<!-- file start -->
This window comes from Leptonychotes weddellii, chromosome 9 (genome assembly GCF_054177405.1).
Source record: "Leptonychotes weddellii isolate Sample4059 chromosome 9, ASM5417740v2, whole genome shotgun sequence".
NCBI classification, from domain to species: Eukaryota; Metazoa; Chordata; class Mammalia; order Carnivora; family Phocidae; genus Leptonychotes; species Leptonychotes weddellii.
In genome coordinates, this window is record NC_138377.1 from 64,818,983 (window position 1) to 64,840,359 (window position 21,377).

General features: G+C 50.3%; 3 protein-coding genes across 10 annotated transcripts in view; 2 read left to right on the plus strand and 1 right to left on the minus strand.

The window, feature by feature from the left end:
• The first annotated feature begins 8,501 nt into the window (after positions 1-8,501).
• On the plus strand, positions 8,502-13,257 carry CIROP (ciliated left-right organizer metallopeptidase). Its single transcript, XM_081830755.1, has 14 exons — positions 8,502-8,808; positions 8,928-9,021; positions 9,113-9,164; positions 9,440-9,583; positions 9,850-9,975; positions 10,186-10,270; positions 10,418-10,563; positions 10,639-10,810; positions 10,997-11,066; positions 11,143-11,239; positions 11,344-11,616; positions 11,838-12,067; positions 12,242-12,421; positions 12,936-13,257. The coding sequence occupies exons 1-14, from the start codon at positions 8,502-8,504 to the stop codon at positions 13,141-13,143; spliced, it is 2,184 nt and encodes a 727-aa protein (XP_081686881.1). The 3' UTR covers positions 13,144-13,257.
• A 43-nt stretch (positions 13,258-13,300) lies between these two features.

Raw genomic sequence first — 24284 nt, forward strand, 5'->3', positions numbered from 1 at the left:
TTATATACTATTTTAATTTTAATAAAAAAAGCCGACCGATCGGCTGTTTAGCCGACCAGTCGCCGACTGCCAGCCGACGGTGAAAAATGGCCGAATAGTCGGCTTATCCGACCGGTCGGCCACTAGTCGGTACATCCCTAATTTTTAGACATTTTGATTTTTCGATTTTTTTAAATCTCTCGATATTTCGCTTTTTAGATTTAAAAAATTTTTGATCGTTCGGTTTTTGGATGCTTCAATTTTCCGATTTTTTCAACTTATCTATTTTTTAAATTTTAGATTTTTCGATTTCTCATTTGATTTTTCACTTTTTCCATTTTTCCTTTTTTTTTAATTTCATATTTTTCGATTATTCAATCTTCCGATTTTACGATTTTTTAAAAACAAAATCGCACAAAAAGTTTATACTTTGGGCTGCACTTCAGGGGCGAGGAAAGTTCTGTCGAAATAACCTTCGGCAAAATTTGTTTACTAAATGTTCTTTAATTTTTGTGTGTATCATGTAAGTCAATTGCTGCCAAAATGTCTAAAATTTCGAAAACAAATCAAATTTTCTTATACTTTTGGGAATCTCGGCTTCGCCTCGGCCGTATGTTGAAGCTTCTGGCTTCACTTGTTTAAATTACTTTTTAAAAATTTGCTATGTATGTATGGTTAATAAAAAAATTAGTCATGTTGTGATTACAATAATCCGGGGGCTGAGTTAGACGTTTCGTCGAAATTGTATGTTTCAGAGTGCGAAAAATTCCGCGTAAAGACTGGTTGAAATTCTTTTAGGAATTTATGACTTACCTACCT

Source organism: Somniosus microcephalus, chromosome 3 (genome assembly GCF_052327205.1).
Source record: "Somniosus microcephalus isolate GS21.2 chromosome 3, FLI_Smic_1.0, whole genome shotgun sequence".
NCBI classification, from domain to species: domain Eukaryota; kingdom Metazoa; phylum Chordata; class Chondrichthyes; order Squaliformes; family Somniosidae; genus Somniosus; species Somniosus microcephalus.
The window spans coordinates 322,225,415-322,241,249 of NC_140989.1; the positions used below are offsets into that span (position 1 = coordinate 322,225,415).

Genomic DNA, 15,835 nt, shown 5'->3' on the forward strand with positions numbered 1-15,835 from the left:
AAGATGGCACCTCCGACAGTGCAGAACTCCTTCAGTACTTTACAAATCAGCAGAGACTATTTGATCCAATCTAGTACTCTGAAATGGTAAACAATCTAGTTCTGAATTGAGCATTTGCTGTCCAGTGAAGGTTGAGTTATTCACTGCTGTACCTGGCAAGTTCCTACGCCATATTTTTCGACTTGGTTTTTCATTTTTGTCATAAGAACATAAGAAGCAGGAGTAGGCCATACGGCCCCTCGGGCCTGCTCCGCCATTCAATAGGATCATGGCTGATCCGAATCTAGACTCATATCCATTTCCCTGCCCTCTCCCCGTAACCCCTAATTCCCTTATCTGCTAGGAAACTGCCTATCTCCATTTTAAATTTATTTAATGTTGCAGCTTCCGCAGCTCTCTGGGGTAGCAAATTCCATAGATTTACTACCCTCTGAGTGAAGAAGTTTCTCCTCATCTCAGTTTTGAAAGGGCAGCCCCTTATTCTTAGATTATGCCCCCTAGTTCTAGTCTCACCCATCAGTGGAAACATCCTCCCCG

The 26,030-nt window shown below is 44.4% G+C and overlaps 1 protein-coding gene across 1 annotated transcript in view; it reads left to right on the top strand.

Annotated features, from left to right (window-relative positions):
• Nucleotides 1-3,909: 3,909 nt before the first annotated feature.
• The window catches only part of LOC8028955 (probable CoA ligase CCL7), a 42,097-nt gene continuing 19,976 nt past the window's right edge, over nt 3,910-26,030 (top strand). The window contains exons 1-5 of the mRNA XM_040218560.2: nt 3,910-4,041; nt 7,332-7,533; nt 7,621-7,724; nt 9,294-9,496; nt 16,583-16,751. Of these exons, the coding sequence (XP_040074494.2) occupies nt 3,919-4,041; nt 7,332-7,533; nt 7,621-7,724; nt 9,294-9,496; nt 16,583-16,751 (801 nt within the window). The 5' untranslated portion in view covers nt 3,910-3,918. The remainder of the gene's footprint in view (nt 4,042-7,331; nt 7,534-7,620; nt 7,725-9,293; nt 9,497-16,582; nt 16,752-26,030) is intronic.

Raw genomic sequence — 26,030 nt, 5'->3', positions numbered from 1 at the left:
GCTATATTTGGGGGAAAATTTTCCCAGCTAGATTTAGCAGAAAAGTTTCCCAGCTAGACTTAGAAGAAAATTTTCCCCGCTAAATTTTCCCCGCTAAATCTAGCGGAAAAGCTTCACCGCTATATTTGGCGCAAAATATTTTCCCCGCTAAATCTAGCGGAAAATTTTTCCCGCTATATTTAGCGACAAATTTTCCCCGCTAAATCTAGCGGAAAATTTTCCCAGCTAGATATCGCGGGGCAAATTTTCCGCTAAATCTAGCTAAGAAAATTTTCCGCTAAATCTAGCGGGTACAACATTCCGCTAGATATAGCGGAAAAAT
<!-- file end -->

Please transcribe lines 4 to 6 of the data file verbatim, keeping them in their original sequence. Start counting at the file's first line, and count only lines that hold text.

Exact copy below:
In genome coordinates, this window is record NC_138377.1 from 64,818,983 (window position 1) to 64,840,359 (window position 21,377).

General features: G+C 50.3%; 3 protein-coding genes across 10 annotated transcripts in view; 2 read left to right on the plus strand and 1 right to left on the minus strand.

The window, feature by feature from the left end: